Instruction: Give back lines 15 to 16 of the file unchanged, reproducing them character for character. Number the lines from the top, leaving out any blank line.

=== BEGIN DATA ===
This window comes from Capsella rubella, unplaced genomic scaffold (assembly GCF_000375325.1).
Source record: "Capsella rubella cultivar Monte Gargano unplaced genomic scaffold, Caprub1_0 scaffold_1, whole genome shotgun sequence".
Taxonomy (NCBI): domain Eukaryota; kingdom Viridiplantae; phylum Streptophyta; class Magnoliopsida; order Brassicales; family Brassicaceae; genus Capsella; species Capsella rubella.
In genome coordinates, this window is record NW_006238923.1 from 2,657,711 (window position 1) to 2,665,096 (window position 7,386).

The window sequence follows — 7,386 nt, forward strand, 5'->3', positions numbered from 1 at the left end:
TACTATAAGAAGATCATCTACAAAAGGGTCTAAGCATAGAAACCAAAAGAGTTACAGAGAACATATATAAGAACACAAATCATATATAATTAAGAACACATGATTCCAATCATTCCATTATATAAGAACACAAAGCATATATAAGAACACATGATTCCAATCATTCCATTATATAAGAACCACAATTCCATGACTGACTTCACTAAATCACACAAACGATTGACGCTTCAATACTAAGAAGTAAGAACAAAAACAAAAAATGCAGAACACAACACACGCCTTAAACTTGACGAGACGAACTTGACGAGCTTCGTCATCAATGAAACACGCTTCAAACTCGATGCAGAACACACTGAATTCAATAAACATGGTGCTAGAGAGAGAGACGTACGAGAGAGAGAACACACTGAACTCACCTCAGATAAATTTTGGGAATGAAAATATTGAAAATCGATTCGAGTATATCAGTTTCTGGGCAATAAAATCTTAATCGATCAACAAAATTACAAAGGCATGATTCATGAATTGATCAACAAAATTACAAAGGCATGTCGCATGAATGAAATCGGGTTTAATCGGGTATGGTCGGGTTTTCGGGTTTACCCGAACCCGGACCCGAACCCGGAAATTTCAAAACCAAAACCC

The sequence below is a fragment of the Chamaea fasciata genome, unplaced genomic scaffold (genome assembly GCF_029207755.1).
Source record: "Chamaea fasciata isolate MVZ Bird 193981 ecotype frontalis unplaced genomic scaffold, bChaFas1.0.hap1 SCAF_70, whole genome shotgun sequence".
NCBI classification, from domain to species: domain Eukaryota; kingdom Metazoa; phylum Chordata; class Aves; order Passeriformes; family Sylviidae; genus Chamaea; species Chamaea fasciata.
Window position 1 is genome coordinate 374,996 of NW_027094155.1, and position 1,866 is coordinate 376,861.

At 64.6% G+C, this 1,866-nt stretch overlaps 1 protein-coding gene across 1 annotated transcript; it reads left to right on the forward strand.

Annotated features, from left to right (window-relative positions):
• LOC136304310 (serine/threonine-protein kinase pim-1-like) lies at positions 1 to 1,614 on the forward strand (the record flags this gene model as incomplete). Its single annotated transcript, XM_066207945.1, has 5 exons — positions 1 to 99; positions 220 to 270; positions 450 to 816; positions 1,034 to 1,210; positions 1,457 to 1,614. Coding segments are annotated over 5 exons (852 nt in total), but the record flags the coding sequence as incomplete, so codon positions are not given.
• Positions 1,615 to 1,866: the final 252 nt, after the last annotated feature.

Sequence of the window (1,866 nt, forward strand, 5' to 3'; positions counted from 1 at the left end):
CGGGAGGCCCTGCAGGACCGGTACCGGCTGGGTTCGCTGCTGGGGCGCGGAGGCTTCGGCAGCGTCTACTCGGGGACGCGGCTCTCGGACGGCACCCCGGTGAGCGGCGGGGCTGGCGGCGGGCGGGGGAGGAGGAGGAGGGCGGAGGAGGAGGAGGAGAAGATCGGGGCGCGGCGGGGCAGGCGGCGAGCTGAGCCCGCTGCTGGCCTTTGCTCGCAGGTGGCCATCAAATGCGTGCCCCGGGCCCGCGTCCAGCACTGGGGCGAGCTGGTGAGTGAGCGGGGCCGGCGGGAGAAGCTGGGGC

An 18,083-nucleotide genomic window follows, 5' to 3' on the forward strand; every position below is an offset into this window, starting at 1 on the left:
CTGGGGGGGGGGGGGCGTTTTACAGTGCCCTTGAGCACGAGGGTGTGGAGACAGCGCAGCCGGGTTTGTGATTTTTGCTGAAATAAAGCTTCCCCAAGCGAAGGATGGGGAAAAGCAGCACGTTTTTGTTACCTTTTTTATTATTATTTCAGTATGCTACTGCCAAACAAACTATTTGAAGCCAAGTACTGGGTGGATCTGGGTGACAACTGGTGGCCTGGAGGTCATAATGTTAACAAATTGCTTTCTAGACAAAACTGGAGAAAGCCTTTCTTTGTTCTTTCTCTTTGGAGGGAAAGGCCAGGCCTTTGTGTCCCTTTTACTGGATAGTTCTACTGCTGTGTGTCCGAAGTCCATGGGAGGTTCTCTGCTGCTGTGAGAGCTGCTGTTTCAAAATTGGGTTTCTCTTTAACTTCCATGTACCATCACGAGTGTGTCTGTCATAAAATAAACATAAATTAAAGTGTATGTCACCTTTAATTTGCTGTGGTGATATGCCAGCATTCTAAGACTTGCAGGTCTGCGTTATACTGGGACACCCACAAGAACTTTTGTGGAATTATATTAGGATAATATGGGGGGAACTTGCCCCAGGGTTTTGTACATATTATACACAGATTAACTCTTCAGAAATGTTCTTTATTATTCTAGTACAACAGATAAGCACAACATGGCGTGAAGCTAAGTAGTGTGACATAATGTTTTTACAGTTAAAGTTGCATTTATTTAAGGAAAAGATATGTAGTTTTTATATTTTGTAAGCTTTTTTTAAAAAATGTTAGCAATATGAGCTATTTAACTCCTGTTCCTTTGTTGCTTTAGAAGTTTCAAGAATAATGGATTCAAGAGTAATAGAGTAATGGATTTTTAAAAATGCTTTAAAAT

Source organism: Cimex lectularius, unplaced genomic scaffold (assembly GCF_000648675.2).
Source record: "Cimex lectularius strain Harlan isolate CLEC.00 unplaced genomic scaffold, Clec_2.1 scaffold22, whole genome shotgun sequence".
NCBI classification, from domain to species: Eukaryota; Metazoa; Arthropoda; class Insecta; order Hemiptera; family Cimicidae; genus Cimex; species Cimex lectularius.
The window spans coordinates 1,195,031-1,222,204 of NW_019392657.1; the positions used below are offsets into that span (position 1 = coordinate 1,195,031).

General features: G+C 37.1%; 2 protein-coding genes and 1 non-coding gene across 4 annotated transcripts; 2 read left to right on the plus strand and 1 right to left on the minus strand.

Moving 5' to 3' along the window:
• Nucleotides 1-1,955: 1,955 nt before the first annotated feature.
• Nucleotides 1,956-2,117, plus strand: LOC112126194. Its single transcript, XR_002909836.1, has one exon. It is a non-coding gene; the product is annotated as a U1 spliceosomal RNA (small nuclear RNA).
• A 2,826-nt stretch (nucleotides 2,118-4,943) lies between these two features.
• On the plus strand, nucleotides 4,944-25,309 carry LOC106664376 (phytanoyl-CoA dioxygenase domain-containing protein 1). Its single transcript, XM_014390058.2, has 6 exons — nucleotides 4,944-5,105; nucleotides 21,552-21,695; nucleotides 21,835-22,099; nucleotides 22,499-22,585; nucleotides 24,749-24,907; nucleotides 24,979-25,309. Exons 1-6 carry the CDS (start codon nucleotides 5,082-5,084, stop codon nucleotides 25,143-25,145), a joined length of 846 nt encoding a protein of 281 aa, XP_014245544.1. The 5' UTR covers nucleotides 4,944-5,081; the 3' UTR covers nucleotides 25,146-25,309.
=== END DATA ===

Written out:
Sequence of the window (1,866 nt, forward strand, 5' to 3'; positions counted from 1 at the left end):
CGGGAGGCCCTGCAGGACCGGTACCGGCTGGGTTCGCTGCTGGGGCGCGGAGGCTTCGGCAGCGTCTACTCGGGGACGCGGCTCTCGGACGGCACCCCGGTGAGCGGCGGGGCTGGCGGCGGGCGGGGGAGGAGGAGGAGGGCGGAGGAGGAGGAGGAGAAGATCGGGGCGCGGCGGGGCAGGCGGCGAGCTGAGCCCGCTGCTGGCCTTTGCTCGCAGGTGGCCATCAAATGCGTGCCCCGGGCCCGCGTCCAGCACTGGGGCGAGCTGGTGAGTGAGCGGGGCCGGCGGGAGAAGCTGGGGC